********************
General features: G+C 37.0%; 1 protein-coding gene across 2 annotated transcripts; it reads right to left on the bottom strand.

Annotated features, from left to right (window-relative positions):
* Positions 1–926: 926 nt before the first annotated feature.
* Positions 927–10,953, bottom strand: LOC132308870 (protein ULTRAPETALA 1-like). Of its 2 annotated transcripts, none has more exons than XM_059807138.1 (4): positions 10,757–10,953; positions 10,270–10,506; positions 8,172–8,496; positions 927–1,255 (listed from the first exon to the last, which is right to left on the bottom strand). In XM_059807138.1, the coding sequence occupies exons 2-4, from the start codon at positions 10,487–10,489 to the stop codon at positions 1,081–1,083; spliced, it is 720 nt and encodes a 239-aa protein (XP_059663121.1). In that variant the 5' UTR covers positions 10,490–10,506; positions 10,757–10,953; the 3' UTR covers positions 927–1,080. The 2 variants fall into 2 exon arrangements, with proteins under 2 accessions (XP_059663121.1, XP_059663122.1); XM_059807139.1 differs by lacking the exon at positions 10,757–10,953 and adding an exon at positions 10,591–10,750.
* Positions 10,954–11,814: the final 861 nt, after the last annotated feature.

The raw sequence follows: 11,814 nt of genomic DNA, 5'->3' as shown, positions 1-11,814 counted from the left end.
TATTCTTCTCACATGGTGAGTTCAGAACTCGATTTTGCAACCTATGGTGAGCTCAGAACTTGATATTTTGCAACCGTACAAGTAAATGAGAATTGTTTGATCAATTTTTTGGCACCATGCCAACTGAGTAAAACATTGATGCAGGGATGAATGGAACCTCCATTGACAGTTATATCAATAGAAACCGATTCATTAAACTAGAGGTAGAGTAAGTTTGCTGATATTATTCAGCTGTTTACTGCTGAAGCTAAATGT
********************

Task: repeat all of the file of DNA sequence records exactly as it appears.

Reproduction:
General features: G+C 37.0%; 1 protein-coding gene across 2 annotated transcripts; it reads right to left on the bottom strand.

Annotated features, from left to right (window-relative positions):
* Positions 1–926: 926 nt before the first annotated feature.
* Positions 927–10,953, bottom strand: LOC132308870 (protein ULTRAPETALA 1-like). Of its 2 annotated transcripts, none has more exons than XM_059807138.1 (4): positions 10,757–10,953; positions 10,270–10,506; positions 8,172–8,496; positions 927–1,255 (listed from the first exon to the last, which is right to left on the bottom strand). In XM_059807138.1, the coding sequence occupies exons 2-4, from the start codon at positions 10,487–10,489 to the stop codon at positions 1,081–1,083; spliced, it is 720 nt and encodes a 239-aa protein (XP_059663121.1). In that variant the 5' UTR covers positions 10,490–10,506; positions 10,757–10,953; the 3' UTR covers positions 927–1,080. The 2 variants fall into 2 exon arrangements, with proteins under 2 accessions (XP_059663121.1, XP_059663122.1); XM_059807139.1 differs by lacking the exon at positions 10,757–10,953 and adding an exon at positions 10,591–10,750.
* Positions 10,954–11,814: the final 861 nt, after the last annotated feature.

The raw sequence follows: 11,814 nt of genomic DNA, 5'->3' as shown, positions 1-11,814 counted from the left end.
TATTCTTCTCACATGGTGAGTTCAGAACTCGATTTTGCAACCTATGGTGAGCTCAGAACTTGATATTTTGCAACCGTACAAGTAAATGAGAATTGTTTGATCAATTTTTTGGCACCATGCCAACTGAGTAAAACATTGATGCAGGGATGAATGGAACCTCCATTGACAGTTATATCAATAGAAACCGATTCATTAAACTAGAGGTAGAGTAAGTTTGCTGATATTATTCAGCTGTTTACTGCTGAAGCTAAATGT